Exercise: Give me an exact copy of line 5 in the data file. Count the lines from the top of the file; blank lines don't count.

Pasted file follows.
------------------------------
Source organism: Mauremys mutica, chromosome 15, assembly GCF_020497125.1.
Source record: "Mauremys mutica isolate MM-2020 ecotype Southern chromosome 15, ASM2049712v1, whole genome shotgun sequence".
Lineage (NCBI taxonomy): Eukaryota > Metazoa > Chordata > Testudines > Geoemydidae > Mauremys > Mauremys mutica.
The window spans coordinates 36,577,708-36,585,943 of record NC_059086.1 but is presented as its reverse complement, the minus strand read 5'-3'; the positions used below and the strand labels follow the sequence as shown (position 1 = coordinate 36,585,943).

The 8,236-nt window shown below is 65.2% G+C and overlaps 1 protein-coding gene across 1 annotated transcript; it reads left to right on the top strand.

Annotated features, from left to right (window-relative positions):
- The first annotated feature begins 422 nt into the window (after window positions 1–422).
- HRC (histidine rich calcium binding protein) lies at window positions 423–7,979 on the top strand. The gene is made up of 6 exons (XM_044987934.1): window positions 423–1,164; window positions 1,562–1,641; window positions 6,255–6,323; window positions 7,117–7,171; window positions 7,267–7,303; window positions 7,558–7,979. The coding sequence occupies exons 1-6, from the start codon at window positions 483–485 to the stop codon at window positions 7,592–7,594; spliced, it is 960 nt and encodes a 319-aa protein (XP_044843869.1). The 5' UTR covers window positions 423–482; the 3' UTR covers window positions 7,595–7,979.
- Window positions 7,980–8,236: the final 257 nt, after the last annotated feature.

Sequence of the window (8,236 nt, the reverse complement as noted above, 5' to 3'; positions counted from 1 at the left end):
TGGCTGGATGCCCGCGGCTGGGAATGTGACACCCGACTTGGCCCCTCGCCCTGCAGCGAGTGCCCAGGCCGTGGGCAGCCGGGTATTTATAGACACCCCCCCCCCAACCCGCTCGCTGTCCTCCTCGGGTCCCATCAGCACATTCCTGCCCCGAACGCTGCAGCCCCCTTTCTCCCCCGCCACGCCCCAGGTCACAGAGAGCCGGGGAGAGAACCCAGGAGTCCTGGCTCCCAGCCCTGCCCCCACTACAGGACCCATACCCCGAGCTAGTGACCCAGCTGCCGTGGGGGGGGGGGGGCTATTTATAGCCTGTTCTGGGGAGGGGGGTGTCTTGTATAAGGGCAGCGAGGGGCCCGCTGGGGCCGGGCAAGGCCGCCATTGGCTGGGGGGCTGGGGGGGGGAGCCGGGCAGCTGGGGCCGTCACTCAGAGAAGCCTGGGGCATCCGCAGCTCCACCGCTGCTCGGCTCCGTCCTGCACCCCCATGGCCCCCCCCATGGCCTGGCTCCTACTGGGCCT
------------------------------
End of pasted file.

The 8,236-nt window shown below is 65.2% G+C and overlaps 1 protein-coding gene across 1 annotated transcript; it reads left to right on the top strand.